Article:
What can the Church do to defend her role? I think it needs to publicize and talk about the issue plenty, and make clear that the administration will face litigation when it discriminates against Catholics or any other religious group.
What are the current threats to religious liberty from the movement towards same-sex ‘marriage,’ and how can we defend ourselves against them?
The religious-liberty concern is that if same-sex “marriages” are permitted the government will make it illegal for religious people and institutions to say they don’t want to participate in the marriage. In a diverse society, obviously, different people will have different religious and moral beliefs about things. It is one thing for the government to say the government will recognize same-sex unions. But it is quite another to say it will force unwilling people to be part of them even if it violates their religion.
Protecting against this threat requires several things. First, we need to make clear that people who hold traditional views of marriage are not ignorant, mean bigots, but people of good will who are relying on thousands of years of human history and religious tradition. Second, we need to be active in state legislatures so that where same-sex “marriages” are permitted by statutes the statutes themselves provide broad and express protections for religious liberty. And third, where necessary, we need to be prepared to zealously defend religious liberty in court.
The Justice Department is also attacking the “ministerial exception,” which allows churches to make employee decisions without undue interference from the state. Testimony in the Hosanna-Tabor case, [in which the Equal Employment Opportunity Commission challenged the rights of a Lutheran school to fire an employee on religious grounds,] raised the chilling prospect that the government could potentially decide that the Church’s male-only priesthood is, in fact, a matter of discrimination. Does the Obama administration have any grounds for this novel assertion of power, and how can we defend against it?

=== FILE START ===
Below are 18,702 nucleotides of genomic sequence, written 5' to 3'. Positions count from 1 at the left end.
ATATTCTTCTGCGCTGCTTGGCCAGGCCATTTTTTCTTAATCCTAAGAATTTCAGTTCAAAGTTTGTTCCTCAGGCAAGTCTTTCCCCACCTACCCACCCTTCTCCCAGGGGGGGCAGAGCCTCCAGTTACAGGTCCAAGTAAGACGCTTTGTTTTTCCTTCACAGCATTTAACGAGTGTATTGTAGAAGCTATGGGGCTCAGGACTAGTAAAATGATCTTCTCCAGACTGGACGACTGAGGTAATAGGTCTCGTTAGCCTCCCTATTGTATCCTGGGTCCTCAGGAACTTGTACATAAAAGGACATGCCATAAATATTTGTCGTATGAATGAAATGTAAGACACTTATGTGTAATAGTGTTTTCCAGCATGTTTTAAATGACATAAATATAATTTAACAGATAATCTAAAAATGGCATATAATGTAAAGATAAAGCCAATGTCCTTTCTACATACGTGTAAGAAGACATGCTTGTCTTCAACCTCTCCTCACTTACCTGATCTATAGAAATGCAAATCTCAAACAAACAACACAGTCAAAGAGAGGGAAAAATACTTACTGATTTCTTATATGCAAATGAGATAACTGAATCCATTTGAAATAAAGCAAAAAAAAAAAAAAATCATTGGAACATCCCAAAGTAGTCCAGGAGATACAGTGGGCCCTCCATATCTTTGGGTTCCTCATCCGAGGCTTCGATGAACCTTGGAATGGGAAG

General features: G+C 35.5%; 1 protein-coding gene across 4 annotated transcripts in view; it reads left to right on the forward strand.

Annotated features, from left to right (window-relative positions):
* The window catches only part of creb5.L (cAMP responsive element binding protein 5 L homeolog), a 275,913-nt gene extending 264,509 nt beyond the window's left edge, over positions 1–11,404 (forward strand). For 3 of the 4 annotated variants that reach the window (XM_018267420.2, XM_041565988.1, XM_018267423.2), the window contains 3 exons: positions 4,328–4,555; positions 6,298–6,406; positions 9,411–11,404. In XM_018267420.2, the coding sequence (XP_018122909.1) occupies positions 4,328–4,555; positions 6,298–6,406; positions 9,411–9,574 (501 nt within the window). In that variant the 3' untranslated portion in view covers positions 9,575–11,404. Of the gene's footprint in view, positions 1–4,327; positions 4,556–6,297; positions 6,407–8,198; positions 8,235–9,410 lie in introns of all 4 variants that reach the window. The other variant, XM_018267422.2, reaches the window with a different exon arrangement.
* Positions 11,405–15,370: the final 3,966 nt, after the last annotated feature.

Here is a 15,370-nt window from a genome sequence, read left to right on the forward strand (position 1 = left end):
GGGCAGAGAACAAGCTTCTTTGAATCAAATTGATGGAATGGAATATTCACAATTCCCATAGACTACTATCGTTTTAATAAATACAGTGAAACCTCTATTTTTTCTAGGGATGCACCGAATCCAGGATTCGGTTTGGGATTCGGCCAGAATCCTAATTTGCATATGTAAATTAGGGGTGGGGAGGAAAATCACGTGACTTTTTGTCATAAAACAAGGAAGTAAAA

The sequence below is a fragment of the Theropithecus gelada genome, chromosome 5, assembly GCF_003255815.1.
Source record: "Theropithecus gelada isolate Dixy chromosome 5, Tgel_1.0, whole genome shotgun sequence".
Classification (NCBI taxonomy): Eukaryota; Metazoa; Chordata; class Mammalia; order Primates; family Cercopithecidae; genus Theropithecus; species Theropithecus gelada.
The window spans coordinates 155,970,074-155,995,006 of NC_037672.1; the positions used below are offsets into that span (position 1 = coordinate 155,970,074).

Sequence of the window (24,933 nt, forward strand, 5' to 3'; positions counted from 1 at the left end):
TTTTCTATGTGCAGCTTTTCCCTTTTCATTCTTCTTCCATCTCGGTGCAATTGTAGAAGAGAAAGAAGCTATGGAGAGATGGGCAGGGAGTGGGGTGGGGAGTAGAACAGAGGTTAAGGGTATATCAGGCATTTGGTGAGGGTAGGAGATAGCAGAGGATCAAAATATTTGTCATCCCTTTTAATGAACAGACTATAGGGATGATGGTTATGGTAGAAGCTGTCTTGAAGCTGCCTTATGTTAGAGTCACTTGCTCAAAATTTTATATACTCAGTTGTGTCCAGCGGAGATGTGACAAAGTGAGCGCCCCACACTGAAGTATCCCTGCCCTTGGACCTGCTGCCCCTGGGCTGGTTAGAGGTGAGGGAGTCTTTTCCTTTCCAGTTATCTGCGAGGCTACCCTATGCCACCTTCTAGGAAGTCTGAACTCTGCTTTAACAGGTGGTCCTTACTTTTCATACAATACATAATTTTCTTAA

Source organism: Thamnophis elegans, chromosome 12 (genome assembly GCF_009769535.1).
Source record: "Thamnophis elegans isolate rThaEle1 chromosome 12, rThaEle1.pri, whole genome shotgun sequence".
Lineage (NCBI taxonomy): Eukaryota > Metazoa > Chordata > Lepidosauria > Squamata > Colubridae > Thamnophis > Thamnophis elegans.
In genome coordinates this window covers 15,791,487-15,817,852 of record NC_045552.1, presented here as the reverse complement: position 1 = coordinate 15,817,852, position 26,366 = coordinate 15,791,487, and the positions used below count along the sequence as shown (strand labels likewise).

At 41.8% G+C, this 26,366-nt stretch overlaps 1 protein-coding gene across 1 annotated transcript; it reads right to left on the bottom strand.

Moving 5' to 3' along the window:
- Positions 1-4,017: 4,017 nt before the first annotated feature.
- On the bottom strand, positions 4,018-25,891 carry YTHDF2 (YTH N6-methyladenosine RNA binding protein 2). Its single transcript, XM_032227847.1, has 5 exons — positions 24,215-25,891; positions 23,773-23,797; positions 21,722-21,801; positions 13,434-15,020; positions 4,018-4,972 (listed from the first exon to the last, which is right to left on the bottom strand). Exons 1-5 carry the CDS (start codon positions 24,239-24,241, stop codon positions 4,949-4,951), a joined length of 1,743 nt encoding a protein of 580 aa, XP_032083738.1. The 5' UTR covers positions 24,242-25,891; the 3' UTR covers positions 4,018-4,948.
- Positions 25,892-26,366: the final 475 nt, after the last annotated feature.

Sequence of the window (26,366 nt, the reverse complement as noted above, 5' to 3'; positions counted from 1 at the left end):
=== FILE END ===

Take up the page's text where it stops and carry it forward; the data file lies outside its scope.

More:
At the oral argument in this case it was no surprise to hear Justice [Antonin] Scalia express shock at the aggressively anti-religious position taken by the government. But it was a bit surprising, and very heartening, to hear Justice [Elena] Kagan also chide the government for taking what she called “amazing” positions against religious liberty.
Under the law, as the Constitution is written and has been understood for more than two centuries, the government has absolutely no basis for this position. I think the question of the all-male priesthood is an important reminder of why we need the religion clauses in the Constitution — if religion doesn’t get special protection, then the government can just decide that its interest in eliminating sex discrimination is more important than the Church’s interest in following centuries of Church doctrine.
Are there sufficient current protections for health-care workers to refuse to collaborate in medical services they find morally unacceptable, or are these protections being eroded?
We have some very strong conscience protections that, when properly enforced and respected, go a long way toward protecting religious objectors. However, it is important to note that protecting conscience in the health-care field is in everyone’s interests. If we start saying that you can only operate a hospital or be a practicing ob-gyn if you will perform abortions, the result will be fewer hospitals and doctors.